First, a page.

Brad: I think anybody who writes is eventually going to be interested in being published. But I'll go back even further. I've had an interest in writing ever since high school, when my older sister got an assignment to write a short story and I thought that would be fun. However, I hate writing longhand, so I gave it up as too much work and didn't really make much of an attempt to write anything until I got a computer in 1980. Then I kind of went crazy and wrote a lot of bad short stories. Once I finally started getting something halfway decent, I thought about getting published. However, I soon found out it is much more work to get published than to write. I figured if I was going to spend all that time doing something, I would rather be writing stories than book proposals to publishers. So I quit trying to get published and just wrote for my own enjoyment.

Woody: There are so many people out there who think they are good writers and aren't. Some even get published. Two questions. 1) How did you decide you were a good author and 2) How did you get to the point of actually being willing to go through the effort to be published?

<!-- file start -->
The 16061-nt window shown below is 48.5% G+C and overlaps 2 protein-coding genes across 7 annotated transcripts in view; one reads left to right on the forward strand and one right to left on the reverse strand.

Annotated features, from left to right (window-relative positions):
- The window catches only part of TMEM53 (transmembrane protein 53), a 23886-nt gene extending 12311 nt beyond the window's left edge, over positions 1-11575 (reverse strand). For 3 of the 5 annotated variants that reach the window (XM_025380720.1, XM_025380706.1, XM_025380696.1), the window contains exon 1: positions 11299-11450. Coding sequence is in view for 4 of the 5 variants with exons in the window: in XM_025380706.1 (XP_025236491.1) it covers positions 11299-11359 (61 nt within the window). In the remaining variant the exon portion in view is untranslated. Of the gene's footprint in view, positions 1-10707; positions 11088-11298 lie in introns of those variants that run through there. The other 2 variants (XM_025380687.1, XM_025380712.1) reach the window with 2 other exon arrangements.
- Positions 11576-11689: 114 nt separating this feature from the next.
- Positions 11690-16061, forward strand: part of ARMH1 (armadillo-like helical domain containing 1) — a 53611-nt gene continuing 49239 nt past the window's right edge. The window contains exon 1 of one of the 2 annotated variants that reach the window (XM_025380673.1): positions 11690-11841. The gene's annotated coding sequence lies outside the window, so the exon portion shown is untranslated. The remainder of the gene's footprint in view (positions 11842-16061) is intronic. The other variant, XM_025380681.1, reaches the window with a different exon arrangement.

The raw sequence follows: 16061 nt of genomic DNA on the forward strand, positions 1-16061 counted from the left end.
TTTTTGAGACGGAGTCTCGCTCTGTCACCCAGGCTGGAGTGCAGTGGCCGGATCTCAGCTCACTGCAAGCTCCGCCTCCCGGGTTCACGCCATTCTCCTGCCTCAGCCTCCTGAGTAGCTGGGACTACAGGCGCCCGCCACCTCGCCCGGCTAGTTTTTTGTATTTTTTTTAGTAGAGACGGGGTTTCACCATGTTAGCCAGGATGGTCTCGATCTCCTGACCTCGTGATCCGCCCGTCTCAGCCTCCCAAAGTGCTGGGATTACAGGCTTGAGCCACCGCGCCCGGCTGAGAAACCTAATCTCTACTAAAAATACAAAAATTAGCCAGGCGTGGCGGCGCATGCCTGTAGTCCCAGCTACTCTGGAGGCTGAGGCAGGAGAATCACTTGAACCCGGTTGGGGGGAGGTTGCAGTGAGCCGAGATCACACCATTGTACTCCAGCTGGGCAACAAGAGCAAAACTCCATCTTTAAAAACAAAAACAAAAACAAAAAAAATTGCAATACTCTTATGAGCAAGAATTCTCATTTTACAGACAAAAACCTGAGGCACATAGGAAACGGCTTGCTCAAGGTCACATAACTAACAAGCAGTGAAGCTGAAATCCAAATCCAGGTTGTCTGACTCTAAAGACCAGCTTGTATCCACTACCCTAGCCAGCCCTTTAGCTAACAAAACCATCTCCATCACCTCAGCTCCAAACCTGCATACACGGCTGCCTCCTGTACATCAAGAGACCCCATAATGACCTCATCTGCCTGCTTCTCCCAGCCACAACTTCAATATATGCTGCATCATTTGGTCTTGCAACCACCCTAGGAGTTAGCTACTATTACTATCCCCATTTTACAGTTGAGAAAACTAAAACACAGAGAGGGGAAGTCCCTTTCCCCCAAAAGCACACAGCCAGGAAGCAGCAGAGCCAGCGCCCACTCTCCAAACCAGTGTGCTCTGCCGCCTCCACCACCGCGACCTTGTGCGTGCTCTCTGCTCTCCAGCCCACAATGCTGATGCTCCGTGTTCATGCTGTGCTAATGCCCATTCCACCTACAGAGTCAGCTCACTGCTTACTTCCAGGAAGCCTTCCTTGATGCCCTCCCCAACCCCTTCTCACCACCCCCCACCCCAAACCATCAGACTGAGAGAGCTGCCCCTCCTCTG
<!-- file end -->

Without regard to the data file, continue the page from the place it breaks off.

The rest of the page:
Brad: Hmmm. Tough question! How did I decide I was a good author? I would say that if you read enough good material with a critical eye and you are brutally honest about your own work, you will realize when your writing has achieved a level of quality. It's not easy to define, so I won't try. Being willing to go through the effort to be published? I'm not sure what prompted me to try, but I know what prompted me to quit trying to get published. It wasn't any fun and writing was tons of fun! So which do I spend the little free time I call my own doing? It was not a difficult decision.

Woody: Well, congratulations on your first book! Perhaps you'd like to take a few moments to 'tickle the ears' of our readers to get them interested in reading 'Welcome to Fred'.